Air Powered Operation
Non-Marring Base System
Bostitch Floor Nailer
The Bostitch MIIIFN Flooring Nailer is one of the industry standards. During our research we found that this is the model that most rental outlets use. What’s that tell us? That the Bostitch is durable. If you are renting tools they are going to get used and abused and you certainly do not want to incur needless repair costs.
The Bostich floor nailer operates between 70 and 120 psi. Reports are that it works best between 70 and 90 psi though. This nailer provides up to 420 in/lbs of impact. This is an important specification. If you are installing harder woods you need to ensure that you have adequate force to drive the nails. If your nailer doesn’t have enough force to drive the nails you could end up with split tongues or nails that bend or do not go in all the way.
This floor nailer is designed for every day use by professional floor installers. It will not bug out on you after one or two rooms like some of the other models. This durability does come with a price tag though. It’s probably going to run you double what some of the other models do. Can you put a price on quality though?
Another advantage that comes with the Bostitch floor nailer is it’s ergonomic design. Because it is designed for every day use it has a long handle designed to keep the user in a more comfortable posture to reduce back aches and other problems.
Now, the Bostitch floor nailer does not double as a stapler, and it does not shoot both L and T cleats. The reason for this is that it is not designed to be an all inclusive tool for short term use. It is designed for one purpose, to shoot L-cleats into hardwood flooring. It serves its purpose very well. You can try one of the all-in-one tools but I doubt it will drive L-cleats nearly as well as the Bostitch.
Freeman PFL618BR 3 in 1 Pneumatic Floor Nailer
The Freeman PFL618BR is a 3 in 1 floor nailer. It shoots T-cleats, L-cleats, and staples for installing various hardwood flooring. It will shoot 15.5 and 16 gauge staples with lengths of 1 to 2 inches. For nails it will shoot 1-1/2 inch to 2 inch nails using either the T-cleats or L-cleats.
It will hold a little over 100 nails/staples. As discussed in another review, 100 nails will cover about 60 feet or 5 rows on a 12 foot room. This is important because the more time you spend loading, the less time you are working.
The gun is constructed of die-cast aluminum to keep it light but durable. It comes with two base plates similar to other models. Simply install the base plate that is correct for the depth you need.
One feature I really like about this nailer is its 7 year warranty. The floor nailer is distributed in the US by Prime Global Products. Another very popular budget floor nailer is the Akuzuki floor nailer. It gets high marks from customers, is priced similarly, but all I was able to find for a customer service contact was an email address. Freeman on the other hand provides a phone number and uses a US company to handle their service and distribution in the US. It makes it much more convenient and moves the Freeman to the top of my list for budget floor nailers.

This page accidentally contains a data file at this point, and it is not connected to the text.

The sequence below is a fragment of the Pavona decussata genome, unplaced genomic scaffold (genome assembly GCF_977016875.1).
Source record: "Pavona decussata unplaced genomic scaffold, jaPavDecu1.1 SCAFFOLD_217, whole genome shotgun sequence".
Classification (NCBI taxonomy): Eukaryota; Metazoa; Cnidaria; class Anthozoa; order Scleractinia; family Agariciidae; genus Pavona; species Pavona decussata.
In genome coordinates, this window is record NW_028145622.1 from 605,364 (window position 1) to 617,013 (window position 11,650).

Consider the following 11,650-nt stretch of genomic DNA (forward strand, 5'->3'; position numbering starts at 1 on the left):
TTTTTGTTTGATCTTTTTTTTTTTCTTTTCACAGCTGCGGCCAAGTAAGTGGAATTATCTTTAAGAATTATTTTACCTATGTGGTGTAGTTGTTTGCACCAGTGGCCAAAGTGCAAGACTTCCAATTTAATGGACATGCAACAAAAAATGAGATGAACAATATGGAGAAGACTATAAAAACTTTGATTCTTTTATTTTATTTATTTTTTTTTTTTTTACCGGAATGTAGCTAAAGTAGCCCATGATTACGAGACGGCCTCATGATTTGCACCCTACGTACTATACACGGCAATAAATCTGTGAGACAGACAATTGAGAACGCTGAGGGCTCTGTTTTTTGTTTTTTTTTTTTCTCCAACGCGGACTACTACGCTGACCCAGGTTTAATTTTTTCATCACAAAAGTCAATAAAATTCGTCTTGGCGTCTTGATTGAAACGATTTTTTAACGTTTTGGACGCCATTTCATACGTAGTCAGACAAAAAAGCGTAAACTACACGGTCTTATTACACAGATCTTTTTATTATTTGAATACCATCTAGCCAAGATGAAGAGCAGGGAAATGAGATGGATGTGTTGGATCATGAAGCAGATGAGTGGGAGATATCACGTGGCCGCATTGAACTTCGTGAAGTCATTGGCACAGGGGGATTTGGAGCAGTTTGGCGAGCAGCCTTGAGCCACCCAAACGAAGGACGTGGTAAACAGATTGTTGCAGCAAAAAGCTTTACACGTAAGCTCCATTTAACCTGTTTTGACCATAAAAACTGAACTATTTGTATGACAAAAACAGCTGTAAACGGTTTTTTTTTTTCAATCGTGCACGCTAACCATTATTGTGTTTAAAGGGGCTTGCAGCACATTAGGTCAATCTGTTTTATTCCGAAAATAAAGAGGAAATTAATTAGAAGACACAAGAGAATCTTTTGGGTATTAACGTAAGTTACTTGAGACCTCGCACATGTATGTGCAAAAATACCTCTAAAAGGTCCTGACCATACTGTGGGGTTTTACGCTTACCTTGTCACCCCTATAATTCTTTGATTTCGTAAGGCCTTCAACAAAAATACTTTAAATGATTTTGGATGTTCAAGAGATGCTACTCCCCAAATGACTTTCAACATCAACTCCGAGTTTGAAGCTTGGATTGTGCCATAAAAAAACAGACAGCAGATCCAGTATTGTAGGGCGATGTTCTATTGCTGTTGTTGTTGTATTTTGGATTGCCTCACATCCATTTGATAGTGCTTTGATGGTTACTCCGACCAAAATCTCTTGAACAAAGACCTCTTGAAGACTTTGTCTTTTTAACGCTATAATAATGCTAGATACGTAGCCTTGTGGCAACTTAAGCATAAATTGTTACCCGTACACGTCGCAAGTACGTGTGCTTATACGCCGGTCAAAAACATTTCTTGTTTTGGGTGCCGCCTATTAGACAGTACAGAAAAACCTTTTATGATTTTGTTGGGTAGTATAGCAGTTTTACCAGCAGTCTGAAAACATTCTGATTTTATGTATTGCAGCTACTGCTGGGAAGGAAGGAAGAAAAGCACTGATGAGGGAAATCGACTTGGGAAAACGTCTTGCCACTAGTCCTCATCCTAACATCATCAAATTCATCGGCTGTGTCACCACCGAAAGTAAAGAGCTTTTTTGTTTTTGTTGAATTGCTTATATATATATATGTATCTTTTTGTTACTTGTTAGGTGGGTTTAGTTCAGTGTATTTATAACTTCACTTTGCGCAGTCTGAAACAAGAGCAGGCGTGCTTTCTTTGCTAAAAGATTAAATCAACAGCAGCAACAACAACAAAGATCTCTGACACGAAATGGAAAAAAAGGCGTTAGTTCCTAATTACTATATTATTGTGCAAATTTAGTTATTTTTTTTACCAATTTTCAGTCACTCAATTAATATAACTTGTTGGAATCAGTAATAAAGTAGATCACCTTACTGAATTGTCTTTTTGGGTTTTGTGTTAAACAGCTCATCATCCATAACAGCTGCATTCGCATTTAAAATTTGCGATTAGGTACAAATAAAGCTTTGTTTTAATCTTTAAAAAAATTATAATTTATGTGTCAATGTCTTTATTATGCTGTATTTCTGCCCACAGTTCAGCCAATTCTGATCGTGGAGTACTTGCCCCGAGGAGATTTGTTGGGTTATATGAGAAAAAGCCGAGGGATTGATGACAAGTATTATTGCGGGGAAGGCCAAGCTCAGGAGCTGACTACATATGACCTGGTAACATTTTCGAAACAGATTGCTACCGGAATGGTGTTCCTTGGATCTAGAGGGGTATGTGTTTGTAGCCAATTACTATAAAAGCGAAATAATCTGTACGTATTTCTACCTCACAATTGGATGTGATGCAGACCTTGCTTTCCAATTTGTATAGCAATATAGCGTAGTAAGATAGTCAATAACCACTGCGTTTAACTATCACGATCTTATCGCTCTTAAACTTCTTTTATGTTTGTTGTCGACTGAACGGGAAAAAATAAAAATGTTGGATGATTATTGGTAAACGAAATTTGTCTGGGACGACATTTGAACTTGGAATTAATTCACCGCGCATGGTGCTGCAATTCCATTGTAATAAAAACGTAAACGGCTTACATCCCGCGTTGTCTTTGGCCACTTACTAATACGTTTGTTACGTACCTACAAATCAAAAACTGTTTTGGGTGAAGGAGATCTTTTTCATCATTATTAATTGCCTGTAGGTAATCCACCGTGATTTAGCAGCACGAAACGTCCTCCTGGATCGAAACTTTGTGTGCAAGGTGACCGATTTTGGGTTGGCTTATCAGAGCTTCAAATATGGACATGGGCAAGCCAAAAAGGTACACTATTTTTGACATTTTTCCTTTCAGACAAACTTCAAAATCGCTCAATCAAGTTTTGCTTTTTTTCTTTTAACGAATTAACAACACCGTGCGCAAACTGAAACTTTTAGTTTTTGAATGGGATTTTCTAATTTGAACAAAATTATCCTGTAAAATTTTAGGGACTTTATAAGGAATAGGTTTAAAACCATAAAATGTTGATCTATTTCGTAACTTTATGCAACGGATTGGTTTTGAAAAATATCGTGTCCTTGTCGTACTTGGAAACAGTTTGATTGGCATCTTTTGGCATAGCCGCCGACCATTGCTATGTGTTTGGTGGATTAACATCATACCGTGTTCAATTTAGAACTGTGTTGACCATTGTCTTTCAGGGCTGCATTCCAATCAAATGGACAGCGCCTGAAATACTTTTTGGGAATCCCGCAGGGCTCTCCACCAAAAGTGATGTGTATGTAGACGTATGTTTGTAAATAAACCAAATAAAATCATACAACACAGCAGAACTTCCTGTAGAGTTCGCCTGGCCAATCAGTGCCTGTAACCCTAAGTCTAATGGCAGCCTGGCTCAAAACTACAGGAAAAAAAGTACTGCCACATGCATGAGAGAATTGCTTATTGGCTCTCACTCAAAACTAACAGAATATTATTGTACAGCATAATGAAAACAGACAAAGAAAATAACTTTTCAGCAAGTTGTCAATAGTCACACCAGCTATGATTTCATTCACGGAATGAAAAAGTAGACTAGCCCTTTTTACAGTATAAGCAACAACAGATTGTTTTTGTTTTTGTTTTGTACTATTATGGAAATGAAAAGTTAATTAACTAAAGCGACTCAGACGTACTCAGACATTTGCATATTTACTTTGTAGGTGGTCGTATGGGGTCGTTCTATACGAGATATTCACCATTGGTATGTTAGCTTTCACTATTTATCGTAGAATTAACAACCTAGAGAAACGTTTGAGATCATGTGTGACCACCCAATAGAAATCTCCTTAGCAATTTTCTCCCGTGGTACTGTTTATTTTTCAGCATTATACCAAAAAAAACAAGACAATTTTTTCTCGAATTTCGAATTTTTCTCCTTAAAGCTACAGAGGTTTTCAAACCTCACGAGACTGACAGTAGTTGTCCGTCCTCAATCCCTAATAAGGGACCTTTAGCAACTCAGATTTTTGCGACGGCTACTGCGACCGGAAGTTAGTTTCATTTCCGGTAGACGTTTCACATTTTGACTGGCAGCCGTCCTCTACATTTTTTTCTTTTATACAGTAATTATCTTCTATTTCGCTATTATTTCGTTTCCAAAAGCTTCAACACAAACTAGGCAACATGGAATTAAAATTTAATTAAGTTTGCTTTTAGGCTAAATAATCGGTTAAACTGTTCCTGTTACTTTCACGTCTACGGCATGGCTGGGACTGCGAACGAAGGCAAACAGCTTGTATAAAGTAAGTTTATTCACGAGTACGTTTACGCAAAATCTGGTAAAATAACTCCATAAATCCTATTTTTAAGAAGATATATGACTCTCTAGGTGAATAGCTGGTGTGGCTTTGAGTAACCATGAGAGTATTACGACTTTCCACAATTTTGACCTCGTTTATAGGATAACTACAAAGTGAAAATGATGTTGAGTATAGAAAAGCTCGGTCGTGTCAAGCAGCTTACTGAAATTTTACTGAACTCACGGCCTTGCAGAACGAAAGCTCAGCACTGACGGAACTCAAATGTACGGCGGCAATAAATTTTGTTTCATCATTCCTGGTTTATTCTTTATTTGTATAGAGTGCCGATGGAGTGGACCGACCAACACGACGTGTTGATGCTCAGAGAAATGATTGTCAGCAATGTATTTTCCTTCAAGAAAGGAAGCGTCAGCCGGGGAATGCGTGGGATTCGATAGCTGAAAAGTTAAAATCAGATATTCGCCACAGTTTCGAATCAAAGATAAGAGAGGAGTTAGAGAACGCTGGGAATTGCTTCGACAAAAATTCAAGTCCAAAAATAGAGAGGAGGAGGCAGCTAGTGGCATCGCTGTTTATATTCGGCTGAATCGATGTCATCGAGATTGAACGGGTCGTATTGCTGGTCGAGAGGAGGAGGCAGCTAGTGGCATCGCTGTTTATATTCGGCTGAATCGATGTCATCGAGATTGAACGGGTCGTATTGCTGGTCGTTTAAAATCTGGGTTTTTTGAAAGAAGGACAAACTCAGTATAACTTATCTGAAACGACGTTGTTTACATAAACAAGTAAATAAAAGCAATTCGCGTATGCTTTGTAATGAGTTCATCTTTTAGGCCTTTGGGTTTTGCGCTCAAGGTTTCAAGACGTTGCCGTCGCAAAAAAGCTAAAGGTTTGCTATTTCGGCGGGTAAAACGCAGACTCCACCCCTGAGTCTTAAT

Hardcore Tools Hardwood Flooring Nailer
The Hardcore Tools Floor Nailer is a budget nail gun. Priced under two hundred dollars it wasn’t manufactured to complete with professional quality tools. Or, was it?
A common complaint with the less expensive floor nailers is that they begin to leak air, jam, or break down after the first or second job. Often people needing to lay 600 to 800 square feet of flooring find the budget nailers will meet their needs but when put to more serious use they generally don’t hold up.
I was a little surprised by the many positive reviews by customers. I did see some of the usual problems with air leaks and bolts that needed tightened after just a little bit of use. However, most people reported not having any major problems and were very happy with their purchase. One guy that did have problems with air leaks bought an overhaul kit but was unable to find a washer the right size. After many days of searching unsuccessfully he finally took two thinner washers and super glued them together. I’m not sure how long that will last but it was definitely a creative solution.
I did notice that it does not come with an adjustable base plate or additional base plates to accommodate smaller nails. If you will not be using 2 inch nails be aware that you may have to modify the base plate to get it to work. Several users inserted washers above the base plate to space it out so they could use smaller nails (not a bad idea at all).
Porter Cable Floor Nailer
The Porter Cable Floor Nailer is the arch rival to the Bostitch floor nailer. Both are professional grade quality and come with a hefty price tag for the do it yourselfer. I must say, it is money well spent though. You simply cannot match the quality of these nailers with the less expensive models. If you have a small room to do, one of the knock offs might be just what you need. If you want a floor nailer that is made to last then look no further.
The Porter Cable Floor Nailer is light weight and durable. It was designed to have a small footprint which allows it to get closer to the wall than other nailers. This means that you can spend less time on your starting rows because you can put this floor nailer into action much sooner than other models. Given the pain it saves me in my knees and back, this feature alone makes the Porter Cable one of my top choices.